LESLIE: Jeff in Missouri is on the line and needs some help with a patio project. What are you working on?
JEFF: I really already got it done but I failed to put a sealer on my patio. And I was wondering what I can do about that at this late date. It’s been poured about six months.
TOM: So, why do you want to put a sealer on it?
JEFF: Because the leaves and the grass stain it.
TOM: You could clean it. You could use a trisodium-phosphate solution to scrub it and clean it and brighten it up again. But then you have to wait until it’s really dry, so doing this in the chilly weather is not a good idea. You want to make sure it’s super-dry and then you could add a concrete sealer on top of that.
The concrete sealers that you want to make sure you get are ones that are vapor-permeable and that means that the moisture moves in and out. You don’t want to completely seal the brick, because then what’ll happen is the moisture will still get in it but it’ll freeze and start to break apart or spall, as the technical term goes.
So if you get a good-quality concrete sealer and get it clean to start with, certainly you can reduce some of that staining going forward.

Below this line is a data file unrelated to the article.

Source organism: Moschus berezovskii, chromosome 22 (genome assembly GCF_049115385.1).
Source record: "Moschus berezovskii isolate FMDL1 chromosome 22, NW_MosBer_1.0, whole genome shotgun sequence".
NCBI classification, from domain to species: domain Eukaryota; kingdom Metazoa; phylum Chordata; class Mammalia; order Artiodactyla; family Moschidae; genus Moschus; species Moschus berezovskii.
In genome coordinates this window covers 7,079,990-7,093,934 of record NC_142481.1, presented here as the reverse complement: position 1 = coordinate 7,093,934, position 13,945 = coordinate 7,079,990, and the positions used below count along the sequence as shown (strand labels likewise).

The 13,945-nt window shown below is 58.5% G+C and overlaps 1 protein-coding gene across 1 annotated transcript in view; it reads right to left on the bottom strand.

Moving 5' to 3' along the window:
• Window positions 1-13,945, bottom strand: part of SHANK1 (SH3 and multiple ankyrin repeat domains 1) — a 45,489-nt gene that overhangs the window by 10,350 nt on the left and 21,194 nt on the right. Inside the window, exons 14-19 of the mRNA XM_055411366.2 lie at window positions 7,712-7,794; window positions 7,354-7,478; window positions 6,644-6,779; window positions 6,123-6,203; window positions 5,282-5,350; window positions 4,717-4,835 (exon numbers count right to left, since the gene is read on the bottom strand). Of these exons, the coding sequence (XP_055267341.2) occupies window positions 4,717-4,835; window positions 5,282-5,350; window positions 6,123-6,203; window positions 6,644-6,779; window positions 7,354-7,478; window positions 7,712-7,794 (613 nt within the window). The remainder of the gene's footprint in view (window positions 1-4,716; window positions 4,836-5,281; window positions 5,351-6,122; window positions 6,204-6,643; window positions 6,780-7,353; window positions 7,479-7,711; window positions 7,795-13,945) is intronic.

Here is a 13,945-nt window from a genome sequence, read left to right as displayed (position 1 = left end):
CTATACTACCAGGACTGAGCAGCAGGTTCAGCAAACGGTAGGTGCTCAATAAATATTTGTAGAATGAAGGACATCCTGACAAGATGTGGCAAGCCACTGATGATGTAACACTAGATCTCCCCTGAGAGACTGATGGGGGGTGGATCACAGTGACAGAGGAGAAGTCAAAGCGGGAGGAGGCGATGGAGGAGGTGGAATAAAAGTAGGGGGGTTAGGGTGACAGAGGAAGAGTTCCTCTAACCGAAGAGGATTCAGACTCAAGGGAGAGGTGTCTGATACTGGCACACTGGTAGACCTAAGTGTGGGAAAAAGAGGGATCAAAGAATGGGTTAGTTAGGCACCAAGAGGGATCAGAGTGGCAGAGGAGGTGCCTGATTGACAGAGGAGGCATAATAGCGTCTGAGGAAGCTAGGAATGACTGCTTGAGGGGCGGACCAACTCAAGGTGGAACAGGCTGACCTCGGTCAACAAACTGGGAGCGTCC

JEFF: I appreciate that. Thank you, you guys, for what you do.
TOM: Oh, you’re very welcome. Thanks so much for calling us at 888-MONEY-PIT.
LESLIE: Ann in Florida needs some help with a flooring project. What can we do for you today?
ANN: I’m going to rip up my carpet. I have concrete underneath and I want to put down the ceramic tile that looks like hardwood. And are you familiar with the product?
LESLIE: I am, very much so. I’ve actually used it on several projects.
ANN: Oh. And my question was, also: should I wait and not do it right away? That they’re going to even have better-looking – the wood look? I was told that it’s supposed to get even better.
LESLIE: I imagine that with all things, when you wait things get better. But wood-grain tile has actually been quite popular for probably four or five years now, so I’ve seen it greatly improve. Depending on how much you want to spend on it – and I’m not sure what manufacturers you’ve looked at but a good price point is a manufacturer called Daltile: D-a-l – tile. And they’re sold through tile stores, so it’s – you can call Daltile and take a look.